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Biden description of Israel cease-fire offer ‘not accurate,’ Israeli official says

JERUSALEM — President Joe Biden’s description of Israel’s ceasefire proposal was “not accurate,” a senior Israeli official told NBC News, as doubts grew Monday about Israel’s position. the American ally on the agreement.

Biden said in a surprise announcement Friday that he was presenting a truce proposal that had been made by Israel and passed through mediators to Hamas.

But as Israeli Prime Minister Benjamin Netanyahu faces competing pressures — from Washington and hostage families on one side and right-wing ministers threatening to overthrow his government on the other — a senior Israeli official questioned Biden’s characterization of the ceasefire offer.

The official specifically took issue with Israel agreeing to completely withdraw its troops from the Gaza Strip as part of a deal to free the hostages.

“Israel has not changed its conditions to achieve a permanent ceasefire. This will only happen once our goals are achieved, including the destruction of Hamas’ military and government capabilities,” the official said.

The official also said that although the White House described the plan as coming from Israel, it was actually a proposal presented by mediators to which Israel made amendments and changes.

“It’s strange that they say this is an Israeli proposal and at the same time Israel has to accept it,” the official said. The official added that Israel was awaiting Hamas’ official response to the proposal.

A US official responded Monday, telling NBC News that Biden had outlined the proposal Israel had proposed, but he also acknowledged the pressure Netanyahu would face from far-right officials and therefore urged the Israeli government to don’t back down.

Biden said Friday that the proposal was sent to the activist group via Qatar, which helped negotiate for months.

A Hamas spokesperson said the group “viewed positively” what was included in Biden’s speech. Egyptian Foreign Minister Sameh Shoukry reiterated Monday that Hamas viewed the proposal positively and said everyone was waiting for a response from Israel.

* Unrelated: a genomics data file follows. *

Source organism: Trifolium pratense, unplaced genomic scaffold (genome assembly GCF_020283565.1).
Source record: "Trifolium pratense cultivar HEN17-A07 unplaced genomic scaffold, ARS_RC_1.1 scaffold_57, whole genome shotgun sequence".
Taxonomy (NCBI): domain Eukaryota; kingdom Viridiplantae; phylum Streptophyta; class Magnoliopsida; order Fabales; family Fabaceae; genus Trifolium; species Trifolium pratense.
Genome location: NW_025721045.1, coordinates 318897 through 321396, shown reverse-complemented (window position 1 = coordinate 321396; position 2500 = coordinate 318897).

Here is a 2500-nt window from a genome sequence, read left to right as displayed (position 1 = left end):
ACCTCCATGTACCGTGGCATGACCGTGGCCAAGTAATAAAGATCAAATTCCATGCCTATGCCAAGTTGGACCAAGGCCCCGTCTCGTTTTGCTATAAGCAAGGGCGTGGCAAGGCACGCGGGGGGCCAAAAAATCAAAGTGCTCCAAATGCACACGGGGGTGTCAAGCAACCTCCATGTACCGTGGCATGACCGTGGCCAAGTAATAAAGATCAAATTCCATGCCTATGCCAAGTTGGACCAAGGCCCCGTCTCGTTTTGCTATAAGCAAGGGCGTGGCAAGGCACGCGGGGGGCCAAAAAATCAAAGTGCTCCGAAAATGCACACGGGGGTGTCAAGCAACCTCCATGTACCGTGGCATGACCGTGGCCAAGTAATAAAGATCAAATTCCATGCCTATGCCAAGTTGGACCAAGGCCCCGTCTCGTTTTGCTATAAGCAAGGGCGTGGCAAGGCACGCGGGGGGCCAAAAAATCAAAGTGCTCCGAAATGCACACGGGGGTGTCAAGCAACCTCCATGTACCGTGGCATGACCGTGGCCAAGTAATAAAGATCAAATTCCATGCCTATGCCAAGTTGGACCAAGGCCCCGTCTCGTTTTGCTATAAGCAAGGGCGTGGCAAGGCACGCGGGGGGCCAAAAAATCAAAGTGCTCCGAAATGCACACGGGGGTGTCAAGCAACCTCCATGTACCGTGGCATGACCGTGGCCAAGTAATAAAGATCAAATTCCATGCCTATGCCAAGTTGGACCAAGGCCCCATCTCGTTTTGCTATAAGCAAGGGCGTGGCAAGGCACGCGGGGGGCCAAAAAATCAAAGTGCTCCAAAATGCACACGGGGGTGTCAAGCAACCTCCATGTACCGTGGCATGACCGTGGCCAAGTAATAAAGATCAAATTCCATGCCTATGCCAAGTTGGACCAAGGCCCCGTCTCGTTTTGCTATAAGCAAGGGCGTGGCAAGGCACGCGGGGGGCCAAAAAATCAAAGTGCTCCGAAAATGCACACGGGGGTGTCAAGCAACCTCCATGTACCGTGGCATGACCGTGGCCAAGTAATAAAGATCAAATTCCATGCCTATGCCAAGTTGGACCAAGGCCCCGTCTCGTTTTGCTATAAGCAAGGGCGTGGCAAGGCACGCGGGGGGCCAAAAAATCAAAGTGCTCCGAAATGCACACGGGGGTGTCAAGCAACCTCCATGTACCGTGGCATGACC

Biden said Israel had proposed a “new comprehensive proposal” that would ultimately lead to a permanent ceasefire in Gaza.

The three-part plan, Biden said, would include the withdrawal of Israeli forces from all populated areas of Gaza and the release of a number of hostages held inside the enclave since the Israeli-led attack. Hamas on October 7. The first phase of the plan would also provide for a full six-week truce.

“You can’t count your hostages until they’re home.”

Biden’s speech put Netanyahu under renewed pressure at home and abroad.

Two of his right-wing ministers have threatened to withdraw from the coalition that keeps him in power if he accepts the ceasefire agreement presented by Biden. Israeli media reported Monday that Netanyahu was scheduled to meet with his National Security Minister, Itamar Ben-Gvir, over his threats to leave the government.

At the same time, families of Israeli hostages have stepped up their demands for the government to reach a deal that could secure the release of their loved ones.

Rachel Goldberg-Polin, whose son Hersh has been detained in Gaza since October 7, said Monday that the proposal presented by Biden left her hopeful but still cautious.

“You can’t count your hostages until they’re in your house and you hug them,” she told NBC News in an interview in Jerusalem, adding: “I I’d love to think this is the beginning of the end.”

Goldberg-Polin criticized Israeli government officials who believe it is more important to continue the war than to bring the remaining hostages home. “If you believe in the justice of continuing this, let’s stop this for five hours, take these 125 out, and you, you put your son, your daughter, your mother, your brother, your sister, your grandfather, your baby there- in and continue your war with your people there,” she said. “Our people served their sentence in hell for nine months.”

The Biden administration also continued its pressure campaign this weekend.

Secretary of State Antony Blinken spoke Sunday evening with Israeli Defense Minister Yoav Gallant and war cabinet member Benny Gantz, both saying he “commended” Israel for the proposal and that it was the responsibility now it is up to Hamas to accept it, according to a summary of the report. appeals published by the Department of State.

A ceasefire deal would bring much-needed respite to Palestinians in Gaza, where Israel’s military operation in Rafah has pushed more than a million people to flee the southern city, the UN’s top agency said on Monday. United Nations for Palestinian Refugees, UNRWA.

The Israeli military said its troops were continuing their “targeted, intelligence-driven operations” in Rafah, after moving deeper into the city despite US warnings.

Although Biden called it an Israeli proposal, Netanyahu has yet to respond publicly and the country’s official position was not immediately clear. NBC News has reached out to the Israeli Prime Minister’s office for clarification.

His office issued a statement on Saturday saying that the conditions imposed by Israel to end the war had not changed and that a permanent ceasefire could not begin until they were respected.

But in an interview with Britain’s Sunday Times newspaper, Ophir Falk, Netanyahu’s senior foreign policy adviser, said Israel was not rejecting the deal. It’s “a deal we agreed to — it’s not a good deal, but we very much want the hostages to be released,” Falk said.

Raf Sanchez reported from Jerusalem, Yuliya Talmazan from London and Monica Alba from Washington.

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